It is important to nail down exactly what you want to achieve from taking part in an expo or trade show and plan your exhibition graphics around these goals – which can be strikingly different depending on where you are in the business lifecycle. 

For example, a start up may be more interested in making a mark in the minds of their target market than driving sales, while an established business may be looking to freshen up their brand image with an exciting new product. 

While a brand’s presence at an expo can serve multiple purposes, in terms of design, it helps to stay consistent and focused on your primary aims, and ensure your stand pulls together thematically. 

Consider the space and lighting 

There are many clever ways to use print graphics to maximise space – even for small stands, booths and kiosks – and the way you light these graphics can be equally as effective in making your brand stand out. 

Unless your space is exceptionally well designed and maximalism is part of your brand, less is usually more when it comes to exhibition stands. Within the general visual noise of an expo or trade show, having too many details in your display risks information overload – turning potential customers into disinterested passersby. 

Rather than doing too much at once in an effort to make a splash, refer back to your stated goals and focus more on which design elements you can afford to lose, rather than those you might have enough room to squeeze in. Clarity (and in many cases, economy) is key to good design, and exhibition graphics are no exception.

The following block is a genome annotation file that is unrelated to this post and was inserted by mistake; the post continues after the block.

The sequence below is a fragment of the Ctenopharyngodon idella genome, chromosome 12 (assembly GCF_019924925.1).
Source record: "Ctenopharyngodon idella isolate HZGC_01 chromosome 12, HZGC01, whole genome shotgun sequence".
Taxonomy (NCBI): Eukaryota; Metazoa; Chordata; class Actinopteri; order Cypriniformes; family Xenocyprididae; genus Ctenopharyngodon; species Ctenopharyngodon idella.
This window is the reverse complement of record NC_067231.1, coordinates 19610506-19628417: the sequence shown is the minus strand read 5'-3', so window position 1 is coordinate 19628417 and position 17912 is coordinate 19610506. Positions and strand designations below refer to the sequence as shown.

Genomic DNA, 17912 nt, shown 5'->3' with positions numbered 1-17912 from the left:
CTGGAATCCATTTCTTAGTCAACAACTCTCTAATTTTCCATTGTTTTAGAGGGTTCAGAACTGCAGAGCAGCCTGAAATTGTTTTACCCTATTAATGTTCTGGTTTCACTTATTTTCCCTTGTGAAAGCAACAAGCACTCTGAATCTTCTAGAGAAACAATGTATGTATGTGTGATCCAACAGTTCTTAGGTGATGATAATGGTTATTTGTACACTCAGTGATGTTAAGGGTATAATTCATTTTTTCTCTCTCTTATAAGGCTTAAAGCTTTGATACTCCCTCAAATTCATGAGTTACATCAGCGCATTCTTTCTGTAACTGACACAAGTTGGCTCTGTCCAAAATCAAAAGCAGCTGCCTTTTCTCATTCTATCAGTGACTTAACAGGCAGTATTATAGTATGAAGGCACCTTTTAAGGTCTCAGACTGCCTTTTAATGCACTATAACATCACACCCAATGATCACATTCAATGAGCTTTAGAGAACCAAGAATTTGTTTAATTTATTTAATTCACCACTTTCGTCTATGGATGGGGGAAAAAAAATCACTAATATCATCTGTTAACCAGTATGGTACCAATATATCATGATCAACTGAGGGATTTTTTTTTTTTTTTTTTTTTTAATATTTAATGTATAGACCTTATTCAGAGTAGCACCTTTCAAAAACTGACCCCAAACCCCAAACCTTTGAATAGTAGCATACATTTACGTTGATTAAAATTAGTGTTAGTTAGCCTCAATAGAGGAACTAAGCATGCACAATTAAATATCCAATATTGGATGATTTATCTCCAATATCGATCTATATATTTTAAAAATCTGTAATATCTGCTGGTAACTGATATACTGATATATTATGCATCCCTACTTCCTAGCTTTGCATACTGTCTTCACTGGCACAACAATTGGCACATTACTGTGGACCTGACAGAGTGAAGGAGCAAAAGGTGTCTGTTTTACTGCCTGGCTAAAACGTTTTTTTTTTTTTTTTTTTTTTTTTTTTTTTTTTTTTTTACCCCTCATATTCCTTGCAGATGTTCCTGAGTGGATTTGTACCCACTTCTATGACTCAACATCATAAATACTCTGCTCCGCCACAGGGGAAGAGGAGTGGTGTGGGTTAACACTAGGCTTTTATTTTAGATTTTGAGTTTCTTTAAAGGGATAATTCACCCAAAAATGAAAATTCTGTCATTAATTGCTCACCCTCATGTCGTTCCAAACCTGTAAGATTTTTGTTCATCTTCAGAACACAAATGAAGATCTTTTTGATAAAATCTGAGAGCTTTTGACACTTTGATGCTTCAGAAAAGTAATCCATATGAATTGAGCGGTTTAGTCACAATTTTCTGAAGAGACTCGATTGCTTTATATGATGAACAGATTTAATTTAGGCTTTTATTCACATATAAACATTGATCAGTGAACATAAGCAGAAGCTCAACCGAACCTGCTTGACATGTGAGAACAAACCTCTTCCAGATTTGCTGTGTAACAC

Get creative and explore the possibilities 

Just because exhibition graphics need to be (generally speaking) clear and straightforward in order to be as appealing as possible to attendees, that doesn’t mean that you can’t push the boat out creatively in order to make the most impact. 

It goes without saying that any exhibition graphics should have the highest print quality possible in order to ensure they look great both at a distance and close up – but this isn’t the only way to stand out. Printing technology has come a long way, and while a simple banner can be highly effective, there are a huge array of options available to brands now. 

These include printing on different substrates, such as mirror vinyl, contravision (a material designed for glass which you can view through from one side), foils and metallic materials. Combined with clever lighting and innovative ideas, the possibilities on offer with modern exhibition graphics are endless, and give you the chance to really use your imagination. 


In a world where it is easy to get lost in a sea of online advertising, industry events and trade shows offer brands the unique opportunity to capture the attention of an audience that is already engaged, interested and keen to be there. 

While there are a variety of factors to consider in creating a great exhibition stand (including friendly staff and interesting product displays), fantastic print graphics can be the key ingredient that first entices people’s attention, and gets those sales-driving and brand-building conversations started. 

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Written by
Andy Wilson Managing Director